A Ride on a Jumart

A transcription of Thomas Sedgwick Whalley's description of his journey on a jumart

Mammalian Hybrids

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EUGENE M. MCCARTHY, PHD GENETICS

     
Thomas Sedgwick Whalley Whalley

The English poet and cleric Thomas Sedgwick Whalley (1746-1828) wrote lengthy descriptions of his travels through Europe. In an account of his journey through Savoy from Allezon to Chambéry during June of 1784, he claims he traveled on a jumart, the alleged hybrid of horse and cow (here referred to as a “jumarre”). The following account is taken from Whalley (1863, vol. I, pp. 133-134): “As I had journeyed thither [i.e. Allezon] on my good little Prieur's own mule, and attended by his own servant, both of which were gone back to Belleveaux, the Prieur of Allezon had

his favourite beast caparisoned for me to return to Chamberry, and set me thereon. Now at first I thought it was a sturdy, wicked-looking mule; but on eyeing him again and again, my belief was staggered, and I asked the Prieur's man who followed me what manner of brute it might be. 'C'est un jumarre,* mi Lor.' [It's a jumart, my Lord] 'Et qu'est ce que c'est qu'un jumarre mon ami?' [And what is a jumart, my friend?] 'O my Lor, c'est une béte qui est faite entre un taureau de montagne et une jument.' [Oh my Lord, it is a beast begotten by a bull of the mountains upon a mare.] On I went, then, on my jumarre, examining him from head to foot, and above all things, having an eye to his vile dispositions to break my neck down the rocks, as we descended the rugged and sometimes almost perpendicular paths, that led to Chamberry. Did Vincent's mule dare approach it, a bite and a kick were his sure welcome. Did even the Prieur's man presume to come too near, his malicious posteriors were presently turned in a convenient attitude to have a fling at him. Thus I crept down the mountains, sometimes with bodily fear, and sometimes worked up to spite myself, by the spite of my beast till landed, at length, safely in the vale, I jogged on with less apprehension, and with relaxed reins. All was well till we were crossing a little river, at the end of the town, when my strangely-begotten animal, resolving to avenge himself, with the true spirit of a Catholic beast, on his heretic rider, stopped short, gave himself one rude shake, and in an instant, and without time for prevention or even thought, I found myself in the middle of the river, and the gentle jumarre making repeated efforts to finish all my worldly cares by kicking out my brains. And his kind purpose would doubtless have been fulfilled, had not Vincent leaped into the water, and saved me from his charitable hoofs. Yet I mounted him again, drenched as I was, and ornamented as he was with a large silk net, fringed above and below, together with bells and with tassels—clapped my spurs in his sides, swore and rated, and went dripping and clattering and ringing through Chamberry, in all possible state.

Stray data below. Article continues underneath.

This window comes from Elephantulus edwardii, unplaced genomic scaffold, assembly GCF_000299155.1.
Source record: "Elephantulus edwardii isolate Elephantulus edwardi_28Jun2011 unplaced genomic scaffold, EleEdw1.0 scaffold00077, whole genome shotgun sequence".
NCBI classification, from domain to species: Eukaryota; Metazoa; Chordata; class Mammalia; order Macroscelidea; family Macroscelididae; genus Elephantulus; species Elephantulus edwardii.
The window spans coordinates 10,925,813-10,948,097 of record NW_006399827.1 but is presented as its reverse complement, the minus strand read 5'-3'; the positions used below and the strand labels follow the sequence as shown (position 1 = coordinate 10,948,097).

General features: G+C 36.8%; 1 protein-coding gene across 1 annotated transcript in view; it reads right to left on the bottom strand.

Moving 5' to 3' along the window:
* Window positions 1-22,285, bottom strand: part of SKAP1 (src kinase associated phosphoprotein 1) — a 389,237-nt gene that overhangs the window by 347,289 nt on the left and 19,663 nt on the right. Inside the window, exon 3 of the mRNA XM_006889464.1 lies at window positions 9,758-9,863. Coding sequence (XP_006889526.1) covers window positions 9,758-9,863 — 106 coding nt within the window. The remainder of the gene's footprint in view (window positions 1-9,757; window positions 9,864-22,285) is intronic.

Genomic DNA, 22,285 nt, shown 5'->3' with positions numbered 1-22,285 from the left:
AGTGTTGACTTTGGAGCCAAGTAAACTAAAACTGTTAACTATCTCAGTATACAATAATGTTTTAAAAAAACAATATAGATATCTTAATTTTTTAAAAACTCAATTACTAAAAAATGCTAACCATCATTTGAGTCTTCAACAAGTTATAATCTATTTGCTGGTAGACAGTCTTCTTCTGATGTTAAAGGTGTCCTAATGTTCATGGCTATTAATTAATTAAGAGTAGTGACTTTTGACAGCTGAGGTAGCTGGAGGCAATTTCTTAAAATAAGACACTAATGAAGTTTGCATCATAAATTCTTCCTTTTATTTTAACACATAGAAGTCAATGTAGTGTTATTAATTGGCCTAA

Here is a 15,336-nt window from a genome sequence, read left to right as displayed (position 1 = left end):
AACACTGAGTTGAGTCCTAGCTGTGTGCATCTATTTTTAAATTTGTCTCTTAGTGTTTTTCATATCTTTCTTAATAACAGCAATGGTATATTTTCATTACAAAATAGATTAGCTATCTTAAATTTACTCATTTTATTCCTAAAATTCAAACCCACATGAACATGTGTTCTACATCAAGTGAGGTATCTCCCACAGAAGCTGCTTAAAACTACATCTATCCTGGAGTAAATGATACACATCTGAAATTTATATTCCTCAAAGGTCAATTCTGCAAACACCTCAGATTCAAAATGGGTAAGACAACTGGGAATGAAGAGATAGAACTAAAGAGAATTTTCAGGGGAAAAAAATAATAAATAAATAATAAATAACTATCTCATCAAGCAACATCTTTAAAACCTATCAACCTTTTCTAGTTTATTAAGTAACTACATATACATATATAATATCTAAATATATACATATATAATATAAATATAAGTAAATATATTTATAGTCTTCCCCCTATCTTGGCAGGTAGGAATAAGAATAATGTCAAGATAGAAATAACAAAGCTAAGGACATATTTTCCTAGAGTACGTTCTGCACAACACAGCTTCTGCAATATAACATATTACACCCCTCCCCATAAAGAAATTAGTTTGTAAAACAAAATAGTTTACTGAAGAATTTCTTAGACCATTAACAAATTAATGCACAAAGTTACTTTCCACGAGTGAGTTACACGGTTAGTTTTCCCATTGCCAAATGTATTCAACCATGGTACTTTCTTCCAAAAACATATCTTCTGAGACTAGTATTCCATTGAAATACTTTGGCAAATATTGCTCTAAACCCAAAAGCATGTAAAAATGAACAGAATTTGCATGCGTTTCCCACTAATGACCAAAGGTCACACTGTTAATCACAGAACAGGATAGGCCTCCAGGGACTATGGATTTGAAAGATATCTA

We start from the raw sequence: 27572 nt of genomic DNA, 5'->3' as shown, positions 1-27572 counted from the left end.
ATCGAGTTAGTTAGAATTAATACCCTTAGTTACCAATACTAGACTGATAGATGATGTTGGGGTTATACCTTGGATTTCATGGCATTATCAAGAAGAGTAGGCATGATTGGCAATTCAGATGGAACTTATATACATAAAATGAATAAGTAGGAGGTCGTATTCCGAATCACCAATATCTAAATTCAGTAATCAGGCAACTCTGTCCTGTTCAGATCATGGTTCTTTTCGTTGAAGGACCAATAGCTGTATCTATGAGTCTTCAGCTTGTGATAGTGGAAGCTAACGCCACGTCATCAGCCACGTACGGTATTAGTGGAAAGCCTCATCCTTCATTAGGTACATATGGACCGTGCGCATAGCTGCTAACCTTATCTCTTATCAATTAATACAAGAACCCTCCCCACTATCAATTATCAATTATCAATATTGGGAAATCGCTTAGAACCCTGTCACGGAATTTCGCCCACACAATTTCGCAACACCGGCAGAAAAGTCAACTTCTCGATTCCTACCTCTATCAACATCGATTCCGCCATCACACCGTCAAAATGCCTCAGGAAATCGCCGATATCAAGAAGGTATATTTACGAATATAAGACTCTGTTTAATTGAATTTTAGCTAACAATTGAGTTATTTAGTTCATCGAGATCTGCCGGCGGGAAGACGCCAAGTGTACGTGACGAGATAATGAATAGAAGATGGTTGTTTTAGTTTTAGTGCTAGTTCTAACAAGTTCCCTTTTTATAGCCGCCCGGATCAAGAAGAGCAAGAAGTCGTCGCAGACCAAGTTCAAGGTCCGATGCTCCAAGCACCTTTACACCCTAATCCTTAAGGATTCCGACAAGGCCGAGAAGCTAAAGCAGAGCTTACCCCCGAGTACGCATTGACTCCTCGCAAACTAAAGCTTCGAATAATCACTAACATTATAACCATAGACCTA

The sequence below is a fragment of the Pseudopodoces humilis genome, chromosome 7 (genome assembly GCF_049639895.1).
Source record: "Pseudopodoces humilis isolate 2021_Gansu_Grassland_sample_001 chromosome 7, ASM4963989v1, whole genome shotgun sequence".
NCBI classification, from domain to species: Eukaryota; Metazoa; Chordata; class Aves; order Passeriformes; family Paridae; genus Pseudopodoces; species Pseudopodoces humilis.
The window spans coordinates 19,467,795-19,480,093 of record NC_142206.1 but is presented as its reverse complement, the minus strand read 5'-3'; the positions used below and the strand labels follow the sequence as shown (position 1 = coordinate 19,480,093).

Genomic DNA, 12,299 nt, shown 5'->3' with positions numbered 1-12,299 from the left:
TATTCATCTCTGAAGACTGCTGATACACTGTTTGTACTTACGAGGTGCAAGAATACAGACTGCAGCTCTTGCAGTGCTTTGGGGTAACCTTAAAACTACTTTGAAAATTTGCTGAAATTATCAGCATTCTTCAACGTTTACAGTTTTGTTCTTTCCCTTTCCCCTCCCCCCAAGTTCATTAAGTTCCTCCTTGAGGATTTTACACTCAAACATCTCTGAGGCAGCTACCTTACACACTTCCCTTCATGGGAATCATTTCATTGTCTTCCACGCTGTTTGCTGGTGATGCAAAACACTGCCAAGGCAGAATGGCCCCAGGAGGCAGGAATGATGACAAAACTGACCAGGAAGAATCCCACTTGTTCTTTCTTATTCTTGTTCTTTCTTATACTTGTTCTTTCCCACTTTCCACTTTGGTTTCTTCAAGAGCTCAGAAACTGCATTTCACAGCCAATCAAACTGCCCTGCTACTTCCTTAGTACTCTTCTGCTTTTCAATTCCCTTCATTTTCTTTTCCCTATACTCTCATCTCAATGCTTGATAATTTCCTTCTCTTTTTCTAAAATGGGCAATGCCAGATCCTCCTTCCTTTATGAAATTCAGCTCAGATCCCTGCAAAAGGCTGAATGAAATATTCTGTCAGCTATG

The asterisk in the original text referred to the following footnote:

“* This very remarkable hybrid animal is particularly described in the scarce history of the Vandois Church, settled from time immemorial in three Alpine valleys of Piedmont, published in folio by Jean Leger, the Moderator, in the year 1669. He gives a drawing of the beast and mentions his travelling eighteen leagues through the mountains on one with greater ease than on horseback. The jumarre is a cross between the bull and the horse or the bull and the ass, the head and tail resembling the former, though without horns. As the upper and lower jaws do not meet together, they can only feed where the grass is long enough to be broken off with the tongue. The editor, when he was formerly in the Vaudois valleys, found the animal was still known.”

dog-cow hybrid A dog-cow hybrid?

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By the same author: Handbook of Avian Hybrids of the World, Oxford University Press (2006).


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